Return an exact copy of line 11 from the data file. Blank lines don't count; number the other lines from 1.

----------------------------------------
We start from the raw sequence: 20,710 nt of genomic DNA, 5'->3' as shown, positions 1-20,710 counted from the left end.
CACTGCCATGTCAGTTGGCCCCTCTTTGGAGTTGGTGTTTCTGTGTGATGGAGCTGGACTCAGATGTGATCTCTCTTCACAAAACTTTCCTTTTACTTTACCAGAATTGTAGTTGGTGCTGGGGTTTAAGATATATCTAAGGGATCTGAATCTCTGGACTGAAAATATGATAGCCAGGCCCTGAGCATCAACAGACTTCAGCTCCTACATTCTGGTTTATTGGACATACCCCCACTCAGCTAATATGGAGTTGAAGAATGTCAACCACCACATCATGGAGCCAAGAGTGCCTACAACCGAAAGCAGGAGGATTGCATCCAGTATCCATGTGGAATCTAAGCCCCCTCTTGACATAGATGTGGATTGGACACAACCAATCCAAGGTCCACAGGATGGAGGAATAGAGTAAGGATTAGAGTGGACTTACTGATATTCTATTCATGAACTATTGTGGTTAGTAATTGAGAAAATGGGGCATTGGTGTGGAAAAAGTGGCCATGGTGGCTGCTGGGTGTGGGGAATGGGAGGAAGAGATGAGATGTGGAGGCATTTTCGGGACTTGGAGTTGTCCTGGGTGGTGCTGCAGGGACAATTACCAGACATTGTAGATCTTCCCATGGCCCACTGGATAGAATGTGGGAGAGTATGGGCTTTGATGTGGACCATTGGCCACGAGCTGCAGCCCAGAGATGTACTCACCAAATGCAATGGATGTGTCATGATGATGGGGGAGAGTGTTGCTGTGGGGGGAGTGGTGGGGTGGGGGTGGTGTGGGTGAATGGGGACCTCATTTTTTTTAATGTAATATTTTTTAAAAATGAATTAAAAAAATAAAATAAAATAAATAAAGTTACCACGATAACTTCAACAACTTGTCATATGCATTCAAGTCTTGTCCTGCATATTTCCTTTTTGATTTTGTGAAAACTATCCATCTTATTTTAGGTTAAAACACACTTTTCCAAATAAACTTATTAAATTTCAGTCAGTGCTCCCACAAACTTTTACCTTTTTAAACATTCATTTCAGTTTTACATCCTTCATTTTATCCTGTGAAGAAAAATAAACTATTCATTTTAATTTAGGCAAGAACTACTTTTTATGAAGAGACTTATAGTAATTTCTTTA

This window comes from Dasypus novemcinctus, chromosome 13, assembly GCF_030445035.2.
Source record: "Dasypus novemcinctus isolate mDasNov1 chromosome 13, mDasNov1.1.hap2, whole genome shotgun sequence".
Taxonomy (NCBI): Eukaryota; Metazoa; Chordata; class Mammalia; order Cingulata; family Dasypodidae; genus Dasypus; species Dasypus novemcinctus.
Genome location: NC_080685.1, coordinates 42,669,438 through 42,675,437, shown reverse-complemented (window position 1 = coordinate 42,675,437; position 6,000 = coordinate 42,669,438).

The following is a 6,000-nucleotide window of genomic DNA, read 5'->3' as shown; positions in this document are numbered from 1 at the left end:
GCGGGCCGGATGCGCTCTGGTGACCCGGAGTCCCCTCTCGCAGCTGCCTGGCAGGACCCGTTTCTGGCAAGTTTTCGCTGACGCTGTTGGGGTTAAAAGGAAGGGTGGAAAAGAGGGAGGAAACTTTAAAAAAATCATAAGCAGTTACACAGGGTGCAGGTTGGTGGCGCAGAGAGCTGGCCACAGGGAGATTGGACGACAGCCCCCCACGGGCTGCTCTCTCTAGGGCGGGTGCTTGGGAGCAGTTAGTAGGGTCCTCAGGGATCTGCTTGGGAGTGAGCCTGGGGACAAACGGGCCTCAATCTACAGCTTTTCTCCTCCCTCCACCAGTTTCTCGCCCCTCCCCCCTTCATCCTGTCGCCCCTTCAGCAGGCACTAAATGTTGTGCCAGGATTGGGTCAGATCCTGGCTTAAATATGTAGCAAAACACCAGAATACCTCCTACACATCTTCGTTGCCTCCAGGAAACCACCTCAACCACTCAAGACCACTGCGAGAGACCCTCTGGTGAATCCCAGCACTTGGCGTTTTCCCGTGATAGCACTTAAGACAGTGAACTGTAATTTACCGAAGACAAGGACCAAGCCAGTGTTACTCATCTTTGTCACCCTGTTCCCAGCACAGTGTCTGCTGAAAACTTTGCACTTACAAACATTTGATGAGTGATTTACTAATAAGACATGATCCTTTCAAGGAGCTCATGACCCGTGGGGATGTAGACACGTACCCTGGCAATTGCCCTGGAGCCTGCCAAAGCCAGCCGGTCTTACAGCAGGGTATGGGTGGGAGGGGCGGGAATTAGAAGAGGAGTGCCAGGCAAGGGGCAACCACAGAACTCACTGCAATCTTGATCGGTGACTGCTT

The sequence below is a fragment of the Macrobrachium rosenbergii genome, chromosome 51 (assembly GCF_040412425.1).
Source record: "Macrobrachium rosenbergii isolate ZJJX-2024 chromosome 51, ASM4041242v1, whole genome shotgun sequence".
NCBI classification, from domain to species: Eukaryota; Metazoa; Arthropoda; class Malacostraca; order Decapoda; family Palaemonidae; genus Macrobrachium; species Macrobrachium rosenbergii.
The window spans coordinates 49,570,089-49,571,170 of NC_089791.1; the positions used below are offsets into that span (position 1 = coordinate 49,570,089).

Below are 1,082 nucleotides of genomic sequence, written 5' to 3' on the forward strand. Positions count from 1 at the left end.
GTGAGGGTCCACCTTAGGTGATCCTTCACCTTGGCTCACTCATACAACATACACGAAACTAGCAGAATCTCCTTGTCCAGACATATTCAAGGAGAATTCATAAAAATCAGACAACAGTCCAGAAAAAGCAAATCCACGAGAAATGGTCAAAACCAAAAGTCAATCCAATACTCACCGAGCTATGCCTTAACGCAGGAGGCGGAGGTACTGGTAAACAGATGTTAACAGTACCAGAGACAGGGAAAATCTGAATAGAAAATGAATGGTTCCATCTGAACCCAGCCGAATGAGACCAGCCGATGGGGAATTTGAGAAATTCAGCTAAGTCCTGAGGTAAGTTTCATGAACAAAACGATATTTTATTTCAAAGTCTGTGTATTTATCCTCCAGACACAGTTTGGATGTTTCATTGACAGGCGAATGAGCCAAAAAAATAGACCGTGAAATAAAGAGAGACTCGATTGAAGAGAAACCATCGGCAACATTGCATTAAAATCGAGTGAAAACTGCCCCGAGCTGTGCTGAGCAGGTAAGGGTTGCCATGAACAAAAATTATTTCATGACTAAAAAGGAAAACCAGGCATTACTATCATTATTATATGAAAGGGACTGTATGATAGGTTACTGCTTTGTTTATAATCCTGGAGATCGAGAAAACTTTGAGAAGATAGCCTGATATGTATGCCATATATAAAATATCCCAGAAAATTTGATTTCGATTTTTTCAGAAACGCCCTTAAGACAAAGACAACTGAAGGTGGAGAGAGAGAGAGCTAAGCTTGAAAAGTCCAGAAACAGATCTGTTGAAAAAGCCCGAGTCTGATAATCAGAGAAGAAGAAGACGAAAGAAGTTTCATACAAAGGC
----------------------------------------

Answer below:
NCBI classification, from domain to species: Eukaryota; Metazoa; Arthropoda; class Malacostraca; order Decapoda; family Palaemonidae; genus Macrobrachium; species Macrobrachium rosenbergii.